On the “beach” side, Punahele basked 64 more times in 2019 than in 2018. Maka Nui, in this honu’s first full year of basking, hauled out 40 more times, Olivia-Dawn appeared 7 more and Sapphire one. Missy was our worst performer, showing up 32 fewer times than the year before. Overall, the beach side had 4 turtles that increased their basking, and 10 that decreased (including 2 that never showed up at all….. Isabella and Hao).
On the “shelf,” Kaimana increased basking by 49 appearances, Makana by 36 and Kaipua by 12. On the downside, Keoki and Hilahila were short of last year and Tripod was totally absent.
Our statistics also tell us about comings and goings and the duration of time on the beach. Looking at the `Ohana overall, of the turtles that haul out, slightly more than half do so between 12:00 noon and 3:00 pm. When broken down between beach and shelf groups, the numbers change. The beach group comes out slightly later and the shelf group earlier. At the beach, 52.8% of the basking starts between 1:00 pm and 4:00 pm whereas on the shelf it starts 64.2% of the time during the 3 hour period beginning at 11:00 am (and almost gets to half between 11:00 am and 1:00 pm with 47.4%).
Another interesting aspect of turtle basking is to see more than one turtle out on the beach at the same time. Every month in 2019, we had at least one day with 5 or more turtles up and one day in each of April, May and July with 8 turtles resting peacefully on the beach.
Individually, 4 turtles stayed overnight at least once 9 different times during the year (Wooley-Bully 4, Kulihi 2, Punahele 2, & Sapphire 1), with Punahele recording the earliest sunrise time at 5:49 am. Other than sunrise, Hiwahiwa clocked the earliest time out of the water at 7:30 am. The latest to emerge from the water was Oakley at 6:15 pm. Median times out for all the turtles (i.e. the mid-point in recorded times with half of the emergences occurring before that time and half occurring after) ranged from 11:23 am to 3:12 pm.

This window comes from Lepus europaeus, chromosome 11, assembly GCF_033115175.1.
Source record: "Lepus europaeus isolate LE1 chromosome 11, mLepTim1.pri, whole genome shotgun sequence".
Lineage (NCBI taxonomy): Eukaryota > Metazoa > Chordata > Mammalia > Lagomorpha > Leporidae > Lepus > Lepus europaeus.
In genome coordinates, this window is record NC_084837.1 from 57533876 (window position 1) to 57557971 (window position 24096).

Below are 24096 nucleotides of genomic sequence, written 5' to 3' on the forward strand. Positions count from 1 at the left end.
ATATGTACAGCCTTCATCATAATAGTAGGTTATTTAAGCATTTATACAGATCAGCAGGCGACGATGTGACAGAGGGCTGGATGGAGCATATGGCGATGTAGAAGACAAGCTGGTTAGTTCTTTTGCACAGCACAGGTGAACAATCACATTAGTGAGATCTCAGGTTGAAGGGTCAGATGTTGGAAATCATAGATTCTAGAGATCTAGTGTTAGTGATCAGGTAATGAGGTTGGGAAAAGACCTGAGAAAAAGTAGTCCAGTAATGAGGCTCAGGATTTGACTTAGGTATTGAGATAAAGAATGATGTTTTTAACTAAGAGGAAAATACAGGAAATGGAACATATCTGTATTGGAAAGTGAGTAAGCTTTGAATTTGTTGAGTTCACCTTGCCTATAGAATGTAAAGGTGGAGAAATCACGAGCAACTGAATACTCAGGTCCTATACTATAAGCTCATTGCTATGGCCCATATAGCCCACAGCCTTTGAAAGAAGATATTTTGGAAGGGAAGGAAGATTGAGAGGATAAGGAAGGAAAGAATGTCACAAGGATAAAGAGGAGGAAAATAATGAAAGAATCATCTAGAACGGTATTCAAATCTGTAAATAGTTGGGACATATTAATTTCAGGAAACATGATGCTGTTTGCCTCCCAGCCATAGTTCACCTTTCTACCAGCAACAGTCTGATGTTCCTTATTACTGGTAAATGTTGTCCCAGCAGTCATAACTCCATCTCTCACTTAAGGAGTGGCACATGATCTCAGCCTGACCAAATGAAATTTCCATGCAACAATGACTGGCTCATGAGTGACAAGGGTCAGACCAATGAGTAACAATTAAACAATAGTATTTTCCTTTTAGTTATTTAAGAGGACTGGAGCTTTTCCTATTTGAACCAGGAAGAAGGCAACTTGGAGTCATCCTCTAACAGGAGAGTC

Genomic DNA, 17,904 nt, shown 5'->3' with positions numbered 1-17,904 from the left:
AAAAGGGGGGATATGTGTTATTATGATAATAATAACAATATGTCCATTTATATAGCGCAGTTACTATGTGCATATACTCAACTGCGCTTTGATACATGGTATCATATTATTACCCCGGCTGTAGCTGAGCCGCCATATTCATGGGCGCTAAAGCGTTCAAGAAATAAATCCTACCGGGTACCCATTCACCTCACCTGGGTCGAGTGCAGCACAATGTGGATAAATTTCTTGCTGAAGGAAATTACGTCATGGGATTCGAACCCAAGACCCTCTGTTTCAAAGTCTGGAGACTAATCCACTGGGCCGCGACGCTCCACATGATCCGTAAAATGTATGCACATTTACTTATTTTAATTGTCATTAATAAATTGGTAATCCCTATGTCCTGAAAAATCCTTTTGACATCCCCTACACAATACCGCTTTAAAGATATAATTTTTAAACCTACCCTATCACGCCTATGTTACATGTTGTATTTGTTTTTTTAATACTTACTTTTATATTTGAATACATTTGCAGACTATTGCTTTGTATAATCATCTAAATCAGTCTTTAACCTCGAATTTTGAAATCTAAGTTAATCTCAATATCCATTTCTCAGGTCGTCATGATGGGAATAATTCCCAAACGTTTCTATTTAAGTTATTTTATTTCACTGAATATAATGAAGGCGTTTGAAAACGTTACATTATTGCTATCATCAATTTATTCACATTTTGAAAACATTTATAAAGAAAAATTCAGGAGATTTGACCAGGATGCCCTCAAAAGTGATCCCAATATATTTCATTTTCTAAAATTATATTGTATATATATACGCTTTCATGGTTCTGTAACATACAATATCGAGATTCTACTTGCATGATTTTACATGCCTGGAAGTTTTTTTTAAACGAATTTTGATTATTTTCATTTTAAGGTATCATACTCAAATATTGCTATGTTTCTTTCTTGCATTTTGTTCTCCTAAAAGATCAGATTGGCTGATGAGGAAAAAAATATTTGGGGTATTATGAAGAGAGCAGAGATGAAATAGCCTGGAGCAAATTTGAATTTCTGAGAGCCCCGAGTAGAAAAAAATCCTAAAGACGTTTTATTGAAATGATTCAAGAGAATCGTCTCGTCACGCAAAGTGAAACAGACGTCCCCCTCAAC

In regard to the duration of time individuals spend on the beach, they ranged from 0:02 minutes for Hiwahiwa to 13 hours and 22 minutes for Punahele on the day she “clocked in” at 5:49 am at sunrise and stayed on the beach through sunset. The range of “average duration of time out of the water” for our “beach” turtles is 1:58 for Maka Nui (in 61 appearances) to 4:21 for Oakley (in 36 appearances). On the “shelf” they ranged from 1:15 for Kaimana (with more than half of 83 appearances under 45 minutes) to 3:45 for “old timer” Keoki on 22 visits.
While we cannot reasonably monitor a turtle’s time on the beach after dark, we do measure how often a basking turtle stays past sunset.
During 2019 there were 735 separate appearances by members of our `ohana and 6 unidentified turtles. Discounting the unidentifieds, there were 370 times that a turtle that had hauled out (no matter what time of the day) was still on the beach at sunset. That was more than HALF the time (50.3%).
2020 Basking- 1/1/20-3/15/20, 6/1/20-8/8/20 & 9/24/20-12/31/20 (beaches were closed to the public & Malama na Honu for 123 days when no activity could legally be recorded)
|8) Maka Nui||28|
...and 4 of those we routinely track were absent: